Nothing is more binding upon you than to seek God. If you go to market, seek Him. If you come home, seek Him. If you enter a tavern, seek Him. If the Angel of Death come to you, take care not to neglect the Seeking. Tell him, “Do thou thy work, I do mine.” . . . . If you be taken down to hell, you shall not neglect the Seeking. Say to the Angel of Hell, “Strike my useless personality with the whip of chastisement: I, on my part, tread the Path of Seeking”—so that the Work may go on. If you are taken up to Heaven, do not look to the hooris and palaces, but speed on the Way of Seeking. “Tho’ they offer me both the worlds, I will not have them without Thy Presence.”

The first stage on the Path of Seeking is Humility. The Great Ones say: ‘Humility is the messen­ger from God to man.’ Sown in the heart, it impels to God. Practised for some time, it turns into Courage. Masters unanimously hold that Love cannot put up save with the Courage of the Disciple. Practised for some time, Courage turns into Seek­ing. This Seeking is led by the Divine Will to the secrets of [the holy formula], “There is no God except Allah.” The drum of Seeking proclaims at the gate of the Divine Sanctuary, “He who seeks God obtains Him.” A cry resounds: “Let neither sky nor earth, heaven nor hell, hinder the Path of My Seekers, for they seek Me, and I am their Goal.” These are the steps on the ladder of human progress. Each pilgrim has his own stage, according to his aspiration.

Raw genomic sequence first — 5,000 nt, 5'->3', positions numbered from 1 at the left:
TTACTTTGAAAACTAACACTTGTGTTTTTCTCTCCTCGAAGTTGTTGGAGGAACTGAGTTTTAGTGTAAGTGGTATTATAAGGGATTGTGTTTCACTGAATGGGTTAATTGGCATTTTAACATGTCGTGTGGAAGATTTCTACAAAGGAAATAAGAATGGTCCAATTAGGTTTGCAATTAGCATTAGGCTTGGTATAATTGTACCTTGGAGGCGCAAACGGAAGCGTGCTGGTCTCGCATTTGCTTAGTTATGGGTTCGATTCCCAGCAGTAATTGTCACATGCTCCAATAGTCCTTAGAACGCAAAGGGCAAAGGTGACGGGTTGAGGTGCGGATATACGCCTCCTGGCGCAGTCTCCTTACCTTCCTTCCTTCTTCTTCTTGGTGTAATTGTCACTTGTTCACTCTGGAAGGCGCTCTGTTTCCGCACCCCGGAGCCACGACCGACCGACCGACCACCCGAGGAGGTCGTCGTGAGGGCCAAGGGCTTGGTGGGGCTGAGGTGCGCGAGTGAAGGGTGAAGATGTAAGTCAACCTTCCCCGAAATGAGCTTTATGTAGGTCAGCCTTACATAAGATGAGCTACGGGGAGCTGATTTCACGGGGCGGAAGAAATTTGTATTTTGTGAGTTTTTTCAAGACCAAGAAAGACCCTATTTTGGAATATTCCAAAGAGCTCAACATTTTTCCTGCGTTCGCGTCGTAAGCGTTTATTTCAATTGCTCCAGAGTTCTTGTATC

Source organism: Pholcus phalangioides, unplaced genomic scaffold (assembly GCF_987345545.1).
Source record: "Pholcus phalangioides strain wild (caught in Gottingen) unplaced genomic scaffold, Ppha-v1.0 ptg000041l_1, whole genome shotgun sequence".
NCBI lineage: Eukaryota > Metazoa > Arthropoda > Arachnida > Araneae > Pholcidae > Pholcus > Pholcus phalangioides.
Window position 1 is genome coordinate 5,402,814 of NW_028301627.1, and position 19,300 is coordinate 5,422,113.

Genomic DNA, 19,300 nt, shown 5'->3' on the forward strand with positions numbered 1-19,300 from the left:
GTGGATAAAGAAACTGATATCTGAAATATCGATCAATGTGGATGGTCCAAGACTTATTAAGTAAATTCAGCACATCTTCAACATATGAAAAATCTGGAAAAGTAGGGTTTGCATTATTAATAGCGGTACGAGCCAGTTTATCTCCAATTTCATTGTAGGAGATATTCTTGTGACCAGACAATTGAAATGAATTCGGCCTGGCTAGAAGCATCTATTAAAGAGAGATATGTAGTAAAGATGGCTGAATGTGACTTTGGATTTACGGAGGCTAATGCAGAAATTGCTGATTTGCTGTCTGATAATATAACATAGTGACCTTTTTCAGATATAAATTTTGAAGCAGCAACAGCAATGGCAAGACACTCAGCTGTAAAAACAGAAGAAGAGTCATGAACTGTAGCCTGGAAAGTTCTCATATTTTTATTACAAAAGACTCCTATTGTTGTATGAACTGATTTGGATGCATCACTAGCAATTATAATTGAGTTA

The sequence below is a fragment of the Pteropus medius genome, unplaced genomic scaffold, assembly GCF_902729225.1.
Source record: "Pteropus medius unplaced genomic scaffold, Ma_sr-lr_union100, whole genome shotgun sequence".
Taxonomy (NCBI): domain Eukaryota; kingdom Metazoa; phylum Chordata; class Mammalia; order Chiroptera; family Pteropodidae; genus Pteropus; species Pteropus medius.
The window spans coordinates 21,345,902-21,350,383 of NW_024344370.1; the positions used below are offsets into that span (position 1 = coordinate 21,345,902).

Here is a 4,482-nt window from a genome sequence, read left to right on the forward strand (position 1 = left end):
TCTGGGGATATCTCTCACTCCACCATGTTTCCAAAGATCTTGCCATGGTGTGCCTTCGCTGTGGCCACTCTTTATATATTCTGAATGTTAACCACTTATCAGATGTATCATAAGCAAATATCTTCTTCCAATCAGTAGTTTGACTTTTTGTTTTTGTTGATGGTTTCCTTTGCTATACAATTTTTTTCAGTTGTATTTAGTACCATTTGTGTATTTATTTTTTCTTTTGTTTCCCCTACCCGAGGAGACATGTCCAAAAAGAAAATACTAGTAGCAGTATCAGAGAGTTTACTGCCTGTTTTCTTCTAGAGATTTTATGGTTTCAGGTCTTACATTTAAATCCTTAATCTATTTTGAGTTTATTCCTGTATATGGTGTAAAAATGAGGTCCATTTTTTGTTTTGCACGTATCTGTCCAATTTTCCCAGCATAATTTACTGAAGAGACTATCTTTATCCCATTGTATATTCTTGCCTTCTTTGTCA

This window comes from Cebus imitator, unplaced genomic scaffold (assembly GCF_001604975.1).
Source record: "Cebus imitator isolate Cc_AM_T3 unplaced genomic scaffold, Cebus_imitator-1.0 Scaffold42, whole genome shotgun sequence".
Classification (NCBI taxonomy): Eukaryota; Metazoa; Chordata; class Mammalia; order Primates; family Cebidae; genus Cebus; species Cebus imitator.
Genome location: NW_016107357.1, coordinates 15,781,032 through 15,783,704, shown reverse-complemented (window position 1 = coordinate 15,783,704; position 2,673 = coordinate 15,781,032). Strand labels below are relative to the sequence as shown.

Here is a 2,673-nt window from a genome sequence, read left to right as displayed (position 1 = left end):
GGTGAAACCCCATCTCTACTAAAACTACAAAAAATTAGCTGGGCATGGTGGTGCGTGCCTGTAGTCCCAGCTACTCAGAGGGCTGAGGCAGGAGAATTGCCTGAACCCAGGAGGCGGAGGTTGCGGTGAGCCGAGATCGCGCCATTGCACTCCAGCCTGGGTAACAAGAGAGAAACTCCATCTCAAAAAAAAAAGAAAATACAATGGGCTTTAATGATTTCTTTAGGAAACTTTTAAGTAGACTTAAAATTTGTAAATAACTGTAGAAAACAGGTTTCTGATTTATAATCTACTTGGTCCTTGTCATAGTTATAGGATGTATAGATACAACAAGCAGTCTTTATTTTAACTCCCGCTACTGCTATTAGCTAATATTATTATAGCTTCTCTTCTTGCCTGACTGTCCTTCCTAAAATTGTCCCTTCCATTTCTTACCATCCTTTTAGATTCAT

The vigilant Seeker should kill out self-conceit and self-respect with asceticism and purification, transcend both the worlds, and be ready to lose his life. It is unlawful for him to aspire after anything in the universe. “One does not unite with the All, unless one parts with all.”

It is said:

When Adam was lodged in Paradise, the Law commanded him not to approach the Tree, while the Path dictated to him to turn away from all. Adam said unto himself. “This Paradise is full of wonders, and I am its lord. But my heart longs to visit the abode of sorrow: lordship will not serve my purpose.” A voice spoke to his spirit, “Adam, wilt thou remove to a foreign country?” “Yes,” answered Adam, “for I have something to do.” The voice said, “Do this work here.” Adam: “The other is more important.” The voice: “Here­tofore, Paradise and the angels have been thy ser­vants. Now thou shalt have to exchange the home of peace for the abode of condemnation, the crown for poverty, reputation for disgrace.” Adam: “I accept all these, and will proclaim my freedom throughout the universe.” So it cannot be said that Adam was deprived of Paradise, but rather that Paradise was deprived of Adam.—Letter 50.